|Publication number||US7249955 B2|
|Application number||US 11/027,128|
|Publication date||Jul 31, 2007|
|Filing date||Dec 30, 2004|
|Priority date||Dec 30, 2004|
|Also published as||US20060148281|
|Publication number||027128, 11027128, US 7249955 B2, US 7249955B2, US-B2-7249955, US7249955 B2, US7249955B2|
|Inventors||Bryce D. Horine, Gary A. Brist|
|Original Assignee||Intel Corporation|
|Export Citation||BiBTeX, EndNote, RefMan|
|Patent Citations (10), Referenced by (7), Classifications (7), Legal Events (3)|
|External Links: USPTO, USPTO Assignment, Espacenet|
The inventions generally relate to connection between a package, a board and a flex cable.
It has been recognized by the present inventors that flex cables may be used for higher performance package to package or package to board interconnections. A connection to the flex cable is required in order to make the use of flex cables a success. Flex cables have previously been connected to motherboards and to the top of a package. However, these have not enhanced package to package or package to board interconnections.
A first option a direct solder connection from the flex cable to the package or the board. This provides good electrical performance but requires additional assembly processes and is a non-separable connection. A second option is using thin flex connectors. Thin flex connectors do not appear to match performance requirements of the flex cable, and tend to add significant cost to the package. A third option is to use a board level attach of a “flex patch”. A “flex patch” minimizes cost, but requires an additional assembly process to attach the “patch” to the base board.
The inventions will be understood more fully from the detailed description given below and from the accompanying drawings of some embodiments of the inventions which, however, should not be taken to limit the inventions to the specific embodiments described, but are for explanation and understanding only.
Some embodiments of the inventions relate to connection between a package, a board, and a flex cable.
In some embodiments an apparatus includes a board, a package coupled to the board, and a flex cable coupled to the package and extending between the board and the package.
In some embodiments an apparatus includes a board, a first package coupled to the board, a second package coupled to the board, and a flex cable coupled to the first package and the second package and extending between the board and the first and second packages to provide high speed communication between the first package and the second package.
In some embodiments a flex cable is placed between a board (for example, a motherboard) and a package so that some of the package solder balls can be attached to the flex, some of the package solder balls can go through the flex and attach to the board, or some may only go through the flex to mechanically anchor the flex to the board.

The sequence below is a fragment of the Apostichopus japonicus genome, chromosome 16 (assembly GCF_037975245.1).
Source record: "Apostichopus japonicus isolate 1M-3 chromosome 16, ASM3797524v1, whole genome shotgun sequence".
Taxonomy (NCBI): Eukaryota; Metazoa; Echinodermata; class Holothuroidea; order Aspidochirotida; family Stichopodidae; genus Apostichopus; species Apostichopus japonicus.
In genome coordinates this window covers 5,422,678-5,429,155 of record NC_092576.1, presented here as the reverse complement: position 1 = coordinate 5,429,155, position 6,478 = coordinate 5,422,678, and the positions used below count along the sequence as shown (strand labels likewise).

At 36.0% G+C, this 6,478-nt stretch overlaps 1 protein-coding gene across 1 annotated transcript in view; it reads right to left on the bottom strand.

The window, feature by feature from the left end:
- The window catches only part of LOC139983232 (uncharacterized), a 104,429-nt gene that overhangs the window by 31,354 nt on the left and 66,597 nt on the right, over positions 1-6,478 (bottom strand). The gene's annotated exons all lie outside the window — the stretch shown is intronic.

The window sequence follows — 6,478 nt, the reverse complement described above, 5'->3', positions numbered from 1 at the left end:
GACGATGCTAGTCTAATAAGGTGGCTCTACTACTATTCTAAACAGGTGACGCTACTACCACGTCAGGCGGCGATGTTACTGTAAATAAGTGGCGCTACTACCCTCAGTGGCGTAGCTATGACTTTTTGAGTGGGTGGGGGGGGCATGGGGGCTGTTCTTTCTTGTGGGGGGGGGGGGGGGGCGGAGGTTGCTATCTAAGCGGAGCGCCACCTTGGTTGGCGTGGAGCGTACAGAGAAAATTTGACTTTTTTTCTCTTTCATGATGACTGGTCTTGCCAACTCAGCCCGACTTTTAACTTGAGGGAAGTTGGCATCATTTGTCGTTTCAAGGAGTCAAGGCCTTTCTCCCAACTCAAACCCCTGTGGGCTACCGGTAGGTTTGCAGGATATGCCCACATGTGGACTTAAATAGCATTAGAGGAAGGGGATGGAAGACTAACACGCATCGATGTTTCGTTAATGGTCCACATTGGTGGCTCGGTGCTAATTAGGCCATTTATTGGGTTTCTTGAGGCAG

In some embodiments a package to board connection 112 couples the package 104 to the board 102. In some embodiments package to board connection 112 includes a package land pad 114, a solder ball 116, and a board land pad 118.
In some embodiments a package to flex cable connection 122 couples flex cable 106 to package 104. In some embodiments package to flex cable connection 122 includes a package land pad 124, a solder ball 126, and a flex cable land pad 128.
In some embodiments a second package to flex cable connection 132 couples flex cable 106 to package 104. In some embodiments the second package to flex cable connection 132 includes a package land pad 134, a solder ball 136, and a flex cable land pad 138.
In some embodiments a package to flex cable and board connection 142 couples the package 104, the flex cable 106, and the board 102. In some embodiments the package to flex cable and board connection 142 includes a package land pad 144, a solder ball 146, a board land pad 148, and a flex plated through hole 150 in the flex cable 106.
In some embodiments a second package to flex cable and board connection 152 couples the package 104, the flex cable 106, and the board 102. In some embodiments the second package to flex cable and board connection 152 includes a package land pad 154, a solder ball 156, a board land pad 158, and a flex plated through hole 160 in the flex cable 106.
In some embodiments of
In some embodiments a flex cable is incorporated into a computer system (for example a personal computer system or PC system) to improve system bus performance using existing standard assembly process flow. Some embodiments include connections between the package and the flex cable, connections between the package and the board, and/or connections between the package, the flex cable and the board. In some embodiments surface pads, non-plated through holes, and/or plated through holes in the flex cable are implemented to support various connection paths between a package, a board, and/or a flex cable. Such flexibility is beneficial because in order effectively to use a flex cable in a system high speed signals need to be passed directly from the package to the flex without any additional pads or vias. Additionally, ground signals (GND) must be passed to both the flex cable and the board, and some control signals may need to be passed directly from the package to the board.
In some embodiments signals may be passed directly to the board through a non-plated through hole in the flex cable. This connection can be made using a solder ball on the package (or socket) that passes through the non-plated through hole in the flex cable. Power and ground signals (and/or other common signals needed on both the flex cable and the board) can be attached to both the flex cable and the board using a plated through hole on the flex cable and a land pattern on the board. Electrical connection can be made to both the flex cable and the board by the solder ball on the package (or socket).
In some embodiments signals can be attached to only the flex cable in two different ways (or in one of two different ways). First, a surface pad may be placed on top of the flex cable and a solder ball is attached to the surface pad. The second option (not illustrated in
In some embodiments all of the benefits of a “flex patch” are obtained without any additional assembly steps being required. In some embodiments a flexibility of connections to the flex cable and/or the board are possible all in one standard assembly step. In some embodiments this flexibility can be applied to sockets and packages without adding any additional package costs.